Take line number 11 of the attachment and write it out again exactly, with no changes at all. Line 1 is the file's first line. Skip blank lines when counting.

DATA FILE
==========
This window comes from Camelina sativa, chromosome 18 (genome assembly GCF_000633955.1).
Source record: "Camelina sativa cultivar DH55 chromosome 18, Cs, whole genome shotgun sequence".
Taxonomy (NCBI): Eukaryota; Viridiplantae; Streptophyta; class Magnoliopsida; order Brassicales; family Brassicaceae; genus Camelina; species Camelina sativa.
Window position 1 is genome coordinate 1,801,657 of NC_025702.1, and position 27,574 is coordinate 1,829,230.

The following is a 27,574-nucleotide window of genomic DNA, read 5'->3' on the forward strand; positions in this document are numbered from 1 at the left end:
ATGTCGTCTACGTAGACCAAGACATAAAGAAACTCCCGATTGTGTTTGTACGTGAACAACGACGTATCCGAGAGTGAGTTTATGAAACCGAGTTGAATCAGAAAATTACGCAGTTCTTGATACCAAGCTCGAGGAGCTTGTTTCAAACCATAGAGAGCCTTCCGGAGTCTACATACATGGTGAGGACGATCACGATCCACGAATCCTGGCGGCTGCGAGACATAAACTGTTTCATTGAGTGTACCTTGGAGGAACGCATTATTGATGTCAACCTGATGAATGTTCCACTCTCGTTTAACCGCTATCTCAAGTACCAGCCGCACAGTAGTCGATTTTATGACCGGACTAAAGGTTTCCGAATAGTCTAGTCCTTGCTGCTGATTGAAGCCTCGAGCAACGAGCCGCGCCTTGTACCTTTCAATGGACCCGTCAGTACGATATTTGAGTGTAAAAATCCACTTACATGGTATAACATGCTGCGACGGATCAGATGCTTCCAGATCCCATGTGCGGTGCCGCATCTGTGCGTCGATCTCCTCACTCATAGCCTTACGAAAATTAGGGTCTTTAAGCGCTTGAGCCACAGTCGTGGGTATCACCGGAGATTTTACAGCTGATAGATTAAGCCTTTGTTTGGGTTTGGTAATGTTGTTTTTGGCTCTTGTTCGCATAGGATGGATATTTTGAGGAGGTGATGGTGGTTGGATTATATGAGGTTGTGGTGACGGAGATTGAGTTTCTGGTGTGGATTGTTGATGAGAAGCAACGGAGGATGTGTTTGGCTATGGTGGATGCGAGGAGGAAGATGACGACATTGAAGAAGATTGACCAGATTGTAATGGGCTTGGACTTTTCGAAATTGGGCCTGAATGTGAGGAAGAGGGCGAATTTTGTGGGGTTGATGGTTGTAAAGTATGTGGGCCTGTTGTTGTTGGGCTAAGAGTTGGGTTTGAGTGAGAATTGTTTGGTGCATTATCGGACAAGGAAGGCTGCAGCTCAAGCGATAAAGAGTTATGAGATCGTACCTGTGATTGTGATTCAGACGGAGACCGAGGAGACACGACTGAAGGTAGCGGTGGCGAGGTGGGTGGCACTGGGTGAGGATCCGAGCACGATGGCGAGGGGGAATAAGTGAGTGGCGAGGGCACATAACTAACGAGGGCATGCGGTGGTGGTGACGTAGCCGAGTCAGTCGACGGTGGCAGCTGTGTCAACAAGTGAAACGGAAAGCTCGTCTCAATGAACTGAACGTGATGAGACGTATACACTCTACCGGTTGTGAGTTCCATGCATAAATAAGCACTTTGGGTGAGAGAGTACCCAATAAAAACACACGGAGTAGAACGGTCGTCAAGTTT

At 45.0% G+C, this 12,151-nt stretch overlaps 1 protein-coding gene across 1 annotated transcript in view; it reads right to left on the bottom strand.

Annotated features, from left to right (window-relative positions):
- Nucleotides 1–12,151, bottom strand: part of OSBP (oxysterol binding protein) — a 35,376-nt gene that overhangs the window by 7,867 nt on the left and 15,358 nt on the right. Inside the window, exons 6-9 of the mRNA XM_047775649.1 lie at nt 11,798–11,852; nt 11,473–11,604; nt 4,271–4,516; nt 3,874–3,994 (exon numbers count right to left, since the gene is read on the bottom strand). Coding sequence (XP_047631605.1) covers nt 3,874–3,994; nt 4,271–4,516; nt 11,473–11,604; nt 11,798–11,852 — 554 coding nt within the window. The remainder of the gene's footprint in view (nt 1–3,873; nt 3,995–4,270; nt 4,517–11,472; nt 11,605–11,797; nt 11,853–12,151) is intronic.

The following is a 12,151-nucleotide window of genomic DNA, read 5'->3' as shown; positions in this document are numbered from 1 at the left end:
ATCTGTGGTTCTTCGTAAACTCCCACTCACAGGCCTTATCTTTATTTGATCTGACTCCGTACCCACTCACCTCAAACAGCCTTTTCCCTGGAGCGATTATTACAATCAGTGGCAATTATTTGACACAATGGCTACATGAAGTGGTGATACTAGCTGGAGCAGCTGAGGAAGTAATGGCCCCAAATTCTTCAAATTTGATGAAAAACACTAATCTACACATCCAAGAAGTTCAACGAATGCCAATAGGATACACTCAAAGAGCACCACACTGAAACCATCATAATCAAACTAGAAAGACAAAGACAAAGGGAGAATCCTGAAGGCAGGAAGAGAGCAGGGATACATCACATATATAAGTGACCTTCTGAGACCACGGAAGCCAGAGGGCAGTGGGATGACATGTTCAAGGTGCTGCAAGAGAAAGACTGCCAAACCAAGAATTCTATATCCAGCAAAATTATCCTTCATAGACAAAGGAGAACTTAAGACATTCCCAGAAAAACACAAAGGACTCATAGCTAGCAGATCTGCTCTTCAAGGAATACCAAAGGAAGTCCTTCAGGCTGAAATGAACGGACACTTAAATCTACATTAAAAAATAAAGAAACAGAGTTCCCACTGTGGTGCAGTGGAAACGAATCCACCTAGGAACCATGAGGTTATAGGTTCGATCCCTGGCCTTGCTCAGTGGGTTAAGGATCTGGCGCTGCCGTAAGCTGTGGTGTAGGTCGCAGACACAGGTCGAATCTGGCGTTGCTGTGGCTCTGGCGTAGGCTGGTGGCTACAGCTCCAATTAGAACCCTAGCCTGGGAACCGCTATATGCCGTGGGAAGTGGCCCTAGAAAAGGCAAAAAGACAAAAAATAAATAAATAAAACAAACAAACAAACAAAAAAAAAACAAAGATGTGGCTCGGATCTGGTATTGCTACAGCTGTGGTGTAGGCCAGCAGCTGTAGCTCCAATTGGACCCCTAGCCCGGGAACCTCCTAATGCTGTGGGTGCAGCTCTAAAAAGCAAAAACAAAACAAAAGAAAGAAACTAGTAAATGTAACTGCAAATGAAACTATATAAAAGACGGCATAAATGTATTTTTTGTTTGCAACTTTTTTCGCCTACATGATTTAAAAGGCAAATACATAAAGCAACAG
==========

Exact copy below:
ATCTGTGGTTCTTCGTAAACTCCCACTCACAGGCCTTATCTTTATTTGATCTGACTCCGTACCCACTCACCTCAAACAGCCTTTTCCCTGGAGCGATTATTACAATCAGTGGCAATTATTTGACACAATGGCTACATGAAGTGGTGATACTAGCTGGAGCAGCTGAGGAAGTAATGGCCCCAAATTCTTCAAATTTGATGAAAAACACTAATCTACACATCCAAGAAGTTCAACGAATGCCAATAGGATACACTCAAAGAGCACCACACTGAAACCATCATAATCAAACTAGAAAGACAAAGACAAAGGGAGAATCCTGAAGGCAGGAAGAGAGCAGGGATACATCACATATATAAGTGACCTTCTGAGACCACGGAAGCCAGAGGGCAGTGGGATGACATGTTCAAGGTGCTGCAAGAGAAAGACTGCCAAACCAAGAATTCTATATCCAGCAAAATTATCCTTCATAGACAAAGGAGAACTTAAGACATTCCCAGAAAAACACAAAGGACTCATAGCTAGCAGATCTGCTCTTCAAGGAATACCAAAGGAAGTCCTTCAGGCTGAAATGAACGGACACTTAAATCTACATTAAAAAATAAAGAAACAGAGTTCCCACTGTGGTGCAGTGGAAACGAATCCACCTAGGAACCATGAGGTTATAGGTTCGATCCCTGGCCTTGCTCAGTGGGTTAAGGATCTGGCGCTGCCGTAAGCTGTGGTGTAGGTCGCAGACACAGGTCGAATCTGGCGTTGCTGTGGCTCTGGCGTAGGCTGGTGGCTACAGCTCCAATTAGAACCCTAGCCTGGGAACCGCTATATGCCGTGGGAAGTGGCCCTAGAAAAGGCAAAAAGACAAAAAATAAATAAATAAAACAAACAAACAAACAAAAAAAAAACAAAGATGTGGCTCGGATCTGGTATTGCTACAGCTGTGGTGTAGGCCAGCAGCTGTAGCTCCAATTGGACCCCTAGCCCGGGAACCTCCTAATGCTGTGGGTGCAGCTCTAAAAAGCAAAAACAAAACAAAAGAAAGAAACTAGTAAATGTAACTGCAAATGAAACTATATAAAAGACGGCATAAATGTATTTTTTGTTTGCAACTTTTTTCGCCTACATGATTTAAAAGGCAAATACATAAAGCAACAG